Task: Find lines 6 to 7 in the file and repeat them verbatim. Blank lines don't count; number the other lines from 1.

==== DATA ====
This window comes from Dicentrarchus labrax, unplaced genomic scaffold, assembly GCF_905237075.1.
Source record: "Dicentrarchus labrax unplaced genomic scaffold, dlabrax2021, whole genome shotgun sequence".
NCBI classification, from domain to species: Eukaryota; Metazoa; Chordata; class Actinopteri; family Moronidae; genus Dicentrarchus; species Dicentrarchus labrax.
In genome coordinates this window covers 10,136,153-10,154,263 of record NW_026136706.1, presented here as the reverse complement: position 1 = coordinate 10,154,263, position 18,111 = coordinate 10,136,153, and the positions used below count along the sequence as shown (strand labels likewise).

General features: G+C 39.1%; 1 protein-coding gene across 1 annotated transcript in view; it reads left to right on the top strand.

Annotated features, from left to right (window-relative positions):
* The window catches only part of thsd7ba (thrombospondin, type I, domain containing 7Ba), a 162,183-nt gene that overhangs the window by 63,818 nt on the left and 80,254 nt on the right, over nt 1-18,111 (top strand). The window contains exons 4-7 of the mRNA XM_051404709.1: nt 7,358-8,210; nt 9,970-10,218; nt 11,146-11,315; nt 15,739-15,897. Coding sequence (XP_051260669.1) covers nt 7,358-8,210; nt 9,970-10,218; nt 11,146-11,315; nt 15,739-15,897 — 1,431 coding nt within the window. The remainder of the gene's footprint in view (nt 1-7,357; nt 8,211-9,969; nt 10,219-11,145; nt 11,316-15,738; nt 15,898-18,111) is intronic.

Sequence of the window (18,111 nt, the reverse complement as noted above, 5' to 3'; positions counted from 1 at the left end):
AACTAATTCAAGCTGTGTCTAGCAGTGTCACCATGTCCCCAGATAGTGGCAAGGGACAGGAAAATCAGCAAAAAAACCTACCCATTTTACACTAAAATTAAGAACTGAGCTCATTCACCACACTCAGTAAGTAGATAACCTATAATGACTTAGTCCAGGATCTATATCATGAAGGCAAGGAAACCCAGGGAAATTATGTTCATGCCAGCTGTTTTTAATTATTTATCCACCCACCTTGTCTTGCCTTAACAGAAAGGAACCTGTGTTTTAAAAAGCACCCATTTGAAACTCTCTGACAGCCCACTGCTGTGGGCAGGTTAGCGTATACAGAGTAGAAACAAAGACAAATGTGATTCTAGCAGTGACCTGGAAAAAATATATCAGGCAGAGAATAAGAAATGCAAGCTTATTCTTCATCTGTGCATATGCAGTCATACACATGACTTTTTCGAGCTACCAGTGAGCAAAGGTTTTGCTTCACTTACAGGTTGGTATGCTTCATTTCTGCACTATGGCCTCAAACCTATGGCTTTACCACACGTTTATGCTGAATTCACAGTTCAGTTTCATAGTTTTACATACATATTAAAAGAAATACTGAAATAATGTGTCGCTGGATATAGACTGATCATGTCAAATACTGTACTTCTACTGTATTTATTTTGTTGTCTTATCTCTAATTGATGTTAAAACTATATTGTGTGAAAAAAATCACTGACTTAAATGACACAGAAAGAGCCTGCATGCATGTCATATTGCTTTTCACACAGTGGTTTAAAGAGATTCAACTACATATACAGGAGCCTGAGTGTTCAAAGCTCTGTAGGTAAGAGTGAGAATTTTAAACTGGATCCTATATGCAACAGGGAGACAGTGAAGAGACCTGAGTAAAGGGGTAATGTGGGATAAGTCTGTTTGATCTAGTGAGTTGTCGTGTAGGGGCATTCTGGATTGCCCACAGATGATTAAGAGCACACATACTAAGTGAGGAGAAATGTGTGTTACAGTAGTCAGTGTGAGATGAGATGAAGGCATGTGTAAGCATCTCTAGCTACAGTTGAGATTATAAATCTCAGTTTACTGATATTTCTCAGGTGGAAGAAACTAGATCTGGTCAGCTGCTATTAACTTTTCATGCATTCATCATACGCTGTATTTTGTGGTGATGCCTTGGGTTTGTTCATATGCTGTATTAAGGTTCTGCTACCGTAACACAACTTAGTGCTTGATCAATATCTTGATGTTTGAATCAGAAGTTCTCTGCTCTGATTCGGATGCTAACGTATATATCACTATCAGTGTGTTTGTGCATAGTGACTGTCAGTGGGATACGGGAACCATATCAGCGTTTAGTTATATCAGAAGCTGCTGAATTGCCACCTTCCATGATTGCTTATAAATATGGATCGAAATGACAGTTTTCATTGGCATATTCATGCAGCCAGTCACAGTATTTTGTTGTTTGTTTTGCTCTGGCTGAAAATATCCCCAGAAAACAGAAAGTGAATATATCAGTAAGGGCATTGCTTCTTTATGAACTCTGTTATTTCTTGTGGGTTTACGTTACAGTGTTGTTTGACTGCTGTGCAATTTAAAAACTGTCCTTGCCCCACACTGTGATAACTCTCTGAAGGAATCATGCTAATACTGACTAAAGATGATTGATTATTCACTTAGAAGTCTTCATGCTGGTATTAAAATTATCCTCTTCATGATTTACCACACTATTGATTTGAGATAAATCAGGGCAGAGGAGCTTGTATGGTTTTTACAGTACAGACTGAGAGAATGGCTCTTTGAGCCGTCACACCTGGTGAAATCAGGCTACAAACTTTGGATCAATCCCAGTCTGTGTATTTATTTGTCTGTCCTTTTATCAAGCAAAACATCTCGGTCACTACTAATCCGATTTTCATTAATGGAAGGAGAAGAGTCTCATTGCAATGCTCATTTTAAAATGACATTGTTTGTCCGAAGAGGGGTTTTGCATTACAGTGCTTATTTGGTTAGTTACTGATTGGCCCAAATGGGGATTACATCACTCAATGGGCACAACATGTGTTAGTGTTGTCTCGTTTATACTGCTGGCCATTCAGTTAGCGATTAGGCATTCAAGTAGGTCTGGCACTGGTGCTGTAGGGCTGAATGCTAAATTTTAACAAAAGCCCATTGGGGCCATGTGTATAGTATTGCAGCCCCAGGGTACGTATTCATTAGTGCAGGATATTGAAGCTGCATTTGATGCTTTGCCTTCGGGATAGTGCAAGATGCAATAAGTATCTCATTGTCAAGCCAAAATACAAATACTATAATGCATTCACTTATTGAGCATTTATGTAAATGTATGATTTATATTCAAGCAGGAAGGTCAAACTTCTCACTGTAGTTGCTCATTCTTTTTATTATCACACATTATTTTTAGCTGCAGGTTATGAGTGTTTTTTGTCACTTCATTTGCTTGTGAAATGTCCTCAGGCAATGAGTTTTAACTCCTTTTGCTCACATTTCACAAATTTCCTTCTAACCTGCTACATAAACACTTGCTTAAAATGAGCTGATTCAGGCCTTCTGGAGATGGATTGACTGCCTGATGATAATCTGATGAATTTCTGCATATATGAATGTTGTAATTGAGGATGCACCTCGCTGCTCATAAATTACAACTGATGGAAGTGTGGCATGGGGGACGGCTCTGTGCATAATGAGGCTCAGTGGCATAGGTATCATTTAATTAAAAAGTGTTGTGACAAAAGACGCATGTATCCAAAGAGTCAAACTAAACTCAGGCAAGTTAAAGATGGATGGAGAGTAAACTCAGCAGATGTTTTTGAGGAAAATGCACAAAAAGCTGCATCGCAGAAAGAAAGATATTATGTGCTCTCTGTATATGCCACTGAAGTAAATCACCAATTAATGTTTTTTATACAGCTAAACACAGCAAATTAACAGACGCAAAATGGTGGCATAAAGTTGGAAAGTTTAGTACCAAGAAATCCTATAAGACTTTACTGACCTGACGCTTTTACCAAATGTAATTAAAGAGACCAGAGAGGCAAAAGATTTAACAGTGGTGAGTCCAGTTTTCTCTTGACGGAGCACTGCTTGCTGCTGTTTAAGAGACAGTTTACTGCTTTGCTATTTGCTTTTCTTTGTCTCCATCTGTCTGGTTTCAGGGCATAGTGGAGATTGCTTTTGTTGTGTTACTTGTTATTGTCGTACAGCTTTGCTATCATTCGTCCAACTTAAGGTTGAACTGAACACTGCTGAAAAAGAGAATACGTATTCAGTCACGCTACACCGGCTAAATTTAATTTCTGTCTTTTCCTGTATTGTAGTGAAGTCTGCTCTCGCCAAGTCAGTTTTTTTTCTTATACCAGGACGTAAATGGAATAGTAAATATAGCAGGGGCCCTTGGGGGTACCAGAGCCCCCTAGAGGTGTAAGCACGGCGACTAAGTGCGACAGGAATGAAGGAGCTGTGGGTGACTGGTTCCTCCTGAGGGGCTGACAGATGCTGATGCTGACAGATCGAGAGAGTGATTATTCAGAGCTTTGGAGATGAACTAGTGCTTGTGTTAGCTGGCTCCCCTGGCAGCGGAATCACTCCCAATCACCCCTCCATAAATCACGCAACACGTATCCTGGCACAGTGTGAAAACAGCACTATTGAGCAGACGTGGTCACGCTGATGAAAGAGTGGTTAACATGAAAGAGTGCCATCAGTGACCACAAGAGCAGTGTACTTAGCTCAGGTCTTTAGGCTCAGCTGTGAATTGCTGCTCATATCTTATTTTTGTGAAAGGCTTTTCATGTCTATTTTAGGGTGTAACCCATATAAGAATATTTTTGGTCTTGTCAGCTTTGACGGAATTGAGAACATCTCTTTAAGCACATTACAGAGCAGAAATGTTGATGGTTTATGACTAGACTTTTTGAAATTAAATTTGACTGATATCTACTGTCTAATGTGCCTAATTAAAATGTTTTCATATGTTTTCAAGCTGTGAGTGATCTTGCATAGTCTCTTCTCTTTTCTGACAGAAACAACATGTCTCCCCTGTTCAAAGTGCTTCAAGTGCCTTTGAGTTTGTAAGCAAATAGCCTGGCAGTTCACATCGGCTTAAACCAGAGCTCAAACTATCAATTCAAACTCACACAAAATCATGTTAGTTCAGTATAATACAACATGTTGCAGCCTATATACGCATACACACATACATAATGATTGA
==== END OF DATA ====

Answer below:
Annotated features, from left to right (window-relative positions):
* The window catches only part of thsd7ba (thrombospondin, type I, domain containing 7Ba), a 162,183-nt gene that overhangs the window by 63,818 nt on the left and 80,254 nt on the right, over nt 1-18,111 (top strand). The window contains exons 4-7 of the mRNA XM_051404709.1: nt 7,358-8,210; nt 9,970-10,218; nt 11,146-11,315; nt 15,739-15,897. Coding sequence (XP_051260669.1) covers nt 7,358-8,210; nt 9,970-10,218; nt 11,146-11,315; nt 15,739-15,897 — 1,431 coding nt within the window. The remainder of the gene's footprint in view (nt 1-7,357; nt 8,211-9,969; nt 10,219-11,145; nt 11,316-15,738; nt 15,898-18,111) is intronic.